In this connection it is pertinent to notice and hold it valid, although resulting in a that the bill in question, when first intro- rate of taxation which, if carried out duced in the house was entitled "An Act throughout the country, would bankrupt Creating the Office of Inspector of Beer and the company, were it added to the other Malt Liquors, and Providing for the Crea- taxes properly assessed for revenue, and paid tion of a Fund for the Construction of Roads by the company." and Highways;" and as originally intro- In previous cases arising under a similar duced into the senate contained the words state of facts the ordinances had been up"providing for the increase of the general held as within the police power of the revenue fund." In the bill as passed these municipality (St. Louis v. Western U. Teleg. words were stricken out, and the words Co. 148 U. S. 92, 37 L. ed. 380, 13 Sup. Ct. “providing for the inspection of beers and Rep. 485, 149 U. S. 465, 37 L. ed. 810, 13 malt liquors manufactured and sold in this Sup. Ct. Rep. 990; Western U. Teleg. Co. state” inserted in their place. Notwith-v. New Hope, 187 U. S. 419, 47 L. ed. 240, standing these changes in the title of the 23 Sup. Ct. Rep. 204), in which the ordibill as finally passed, it is evident that the nances were sustained upon the ground that main object was to increase the general fund the fees were not so excessive as to justify of the state by the amount of the inspection the inference that they were not imposed fees, less the expenses of the inspection, and as a bona fide exercise of the police powers, that the inspection was really an incident and in Atlantic & P. Teleg. Co. v. Philadelto, or an excuse for, the revenue to be de- phia, 190 U. S. 160, 47 L. ed. 995, 23 Sup. rived from the act. These facts are a cogent Ct. Rep. 817, in which the question of reaargument in favor of applying to this case sonableness was held to have been properly the rule established in a number of recent submitted to the jury, and Postal Teleg. Cable Co. v. New Hope, 192 U. S. 55, 48 L. rejection of those that were diseased, but ed. 338, 24 Sup. Ct. Rep. 204, in which the that all importation of cattle, whether sound verdict of a jury for a less amount than or diseased, was forbidden for long periods; that fixed by the ordinance was held to be and it was held that the statute was void a verdict that the charge was unreasonable, as a plain intrusion upon the exclusive doand should have been followed by a judg- main of Congress. ment for the telegraph company.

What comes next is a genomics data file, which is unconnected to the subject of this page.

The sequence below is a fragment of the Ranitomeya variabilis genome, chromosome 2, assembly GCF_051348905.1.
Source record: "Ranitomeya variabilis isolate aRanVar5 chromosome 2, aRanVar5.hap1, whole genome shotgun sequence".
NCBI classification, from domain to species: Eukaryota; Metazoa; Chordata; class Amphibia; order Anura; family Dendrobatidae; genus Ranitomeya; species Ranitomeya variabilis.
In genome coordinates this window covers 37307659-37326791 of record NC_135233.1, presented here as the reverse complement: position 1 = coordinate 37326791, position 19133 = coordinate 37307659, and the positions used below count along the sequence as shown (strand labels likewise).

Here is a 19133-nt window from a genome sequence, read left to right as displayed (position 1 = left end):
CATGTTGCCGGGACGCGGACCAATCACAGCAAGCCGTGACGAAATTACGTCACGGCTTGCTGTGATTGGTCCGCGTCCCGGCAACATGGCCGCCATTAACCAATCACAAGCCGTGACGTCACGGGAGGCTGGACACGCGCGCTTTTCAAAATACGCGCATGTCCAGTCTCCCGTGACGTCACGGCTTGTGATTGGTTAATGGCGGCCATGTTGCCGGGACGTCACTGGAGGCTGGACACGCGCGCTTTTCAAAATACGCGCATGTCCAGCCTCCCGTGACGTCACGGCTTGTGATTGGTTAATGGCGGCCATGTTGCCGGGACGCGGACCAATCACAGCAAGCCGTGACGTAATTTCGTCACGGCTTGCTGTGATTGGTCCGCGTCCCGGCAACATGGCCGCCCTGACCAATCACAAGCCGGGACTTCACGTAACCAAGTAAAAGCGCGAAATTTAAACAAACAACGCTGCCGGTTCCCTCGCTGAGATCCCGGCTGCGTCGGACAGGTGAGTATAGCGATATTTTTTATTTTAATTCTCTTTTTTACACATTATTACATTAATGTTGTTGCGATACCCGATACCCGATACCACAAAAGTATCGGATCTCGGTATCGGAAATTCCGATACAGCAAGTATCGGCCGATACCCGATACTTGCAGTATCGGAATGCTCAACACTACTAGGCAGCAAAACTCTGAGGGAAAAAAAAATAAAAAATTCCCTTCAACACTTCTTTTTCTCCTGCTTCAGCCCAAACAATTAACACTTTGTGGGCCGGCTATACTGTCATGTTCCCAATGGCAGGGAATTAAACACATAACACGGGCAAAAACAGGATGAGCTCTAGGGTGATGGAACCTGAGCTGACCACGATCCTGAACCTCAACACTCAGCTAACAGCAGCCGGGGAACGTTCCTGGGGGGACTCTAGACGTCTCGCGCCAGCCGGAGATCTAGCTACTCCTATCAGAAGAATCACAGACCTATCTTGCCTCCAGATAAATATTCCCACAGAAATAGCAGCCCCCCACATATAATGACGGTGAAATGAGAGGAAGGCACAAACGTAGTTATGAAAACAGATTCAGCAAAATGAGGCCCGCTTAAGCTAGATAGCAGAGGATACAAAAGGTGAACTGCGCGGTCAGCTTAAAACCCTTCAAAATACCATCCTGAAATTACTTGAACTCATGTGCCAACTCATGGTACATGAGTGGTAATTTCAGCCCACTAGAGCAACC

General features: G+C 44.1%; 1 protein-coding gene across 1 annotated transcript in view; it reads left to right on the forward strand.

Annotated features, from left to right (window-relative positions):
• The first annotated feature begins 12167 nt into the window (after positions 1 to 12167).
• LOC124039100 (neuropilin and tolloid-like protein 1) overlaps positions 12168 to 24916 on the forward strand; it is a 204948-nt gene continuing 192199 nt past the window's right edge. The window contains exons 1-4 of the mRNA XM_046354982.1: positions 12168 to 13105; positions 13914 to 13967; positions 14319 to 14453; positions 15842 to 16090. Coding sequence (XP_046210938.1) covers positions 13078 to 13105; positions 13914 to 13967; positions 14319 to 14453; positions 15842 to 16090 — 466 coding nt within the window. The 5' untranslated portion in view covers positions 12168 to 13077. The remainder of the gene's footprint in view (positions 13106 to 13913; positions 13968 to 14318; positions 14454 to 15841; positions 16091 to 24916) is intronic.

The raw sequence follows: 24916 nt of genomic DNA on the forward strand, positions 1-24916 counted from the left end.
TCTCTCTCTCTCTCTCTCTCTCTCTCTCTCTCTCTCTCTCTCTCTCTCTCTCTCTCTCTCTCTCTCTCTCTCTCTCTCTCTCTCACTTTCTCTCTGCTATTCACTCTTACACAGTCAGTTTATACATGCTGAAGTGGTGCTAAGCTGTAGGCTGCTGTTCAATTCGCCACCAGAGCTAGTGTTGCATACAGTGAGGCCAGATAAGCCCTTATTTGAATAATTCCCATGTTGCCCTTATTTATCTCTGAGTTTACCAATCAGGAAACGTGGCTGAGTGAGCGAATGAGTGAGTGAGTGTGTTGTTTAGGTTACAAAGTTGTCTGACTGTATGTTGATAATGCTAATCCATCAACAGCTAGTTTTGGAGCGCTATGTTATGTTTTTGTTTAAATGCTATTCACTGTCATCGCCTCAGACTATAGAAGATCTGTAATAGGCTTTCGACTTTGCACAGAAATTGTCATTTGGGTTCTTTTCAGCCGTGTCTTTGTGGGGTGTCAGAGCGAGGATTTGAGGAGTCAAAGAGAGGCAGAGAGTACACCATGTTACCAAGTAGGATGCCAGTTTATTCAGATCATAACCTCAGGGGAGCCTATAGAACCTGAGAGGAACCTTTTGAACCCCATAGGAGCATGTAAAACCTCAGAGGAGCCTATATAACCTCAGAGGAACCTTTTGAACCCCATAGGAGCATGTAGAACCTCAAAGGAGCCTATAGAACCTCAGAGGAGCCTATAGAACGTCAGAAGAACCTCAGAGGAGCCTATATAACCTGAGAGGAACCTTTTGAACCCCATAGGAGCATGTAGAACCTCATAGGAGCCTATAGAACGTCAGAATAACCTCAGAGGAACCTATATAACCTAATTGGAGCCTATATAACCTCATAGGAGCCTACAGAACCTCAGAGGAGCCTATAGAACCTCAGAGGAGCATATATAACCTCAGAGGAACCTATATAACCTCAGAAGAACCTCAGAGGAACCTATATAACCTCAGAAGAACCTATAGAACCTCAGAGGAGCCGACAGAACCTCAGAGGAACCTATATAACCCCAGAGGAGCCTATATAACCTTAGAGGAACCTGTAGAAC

And in Reid v. Colorado, 187 U. S. 137, The facts of this case show that the in- 150, 47 L. ed. 108, 115, 23 Sup. Ct. Rep. 92, spection, as applied to malt liquors manu- 97, this court said: factured out of the state, was purely per- "Certain principles are well settled by functory, and accomplished nothing for the the former decisions of this court. One is protection of its citizens, but that the fee that the purpose of a statute, in whatever derivable therefrom was thirty times the language it may be framed, must be deteractual cost of such inspection, even when mined by its natural and reasonable effect. applied to liquors manufactured within the Henderson v. New York (Henderson v. state. A disproportion so gross can only Wickham) 92 U. S. 259, 268, 23 L. ed. 543, be accounted for upon the theory that the 548. Another is that a state may not, by act was intended for the purposes of reve- its police regulations, whatever their object, nue, and not for inspection.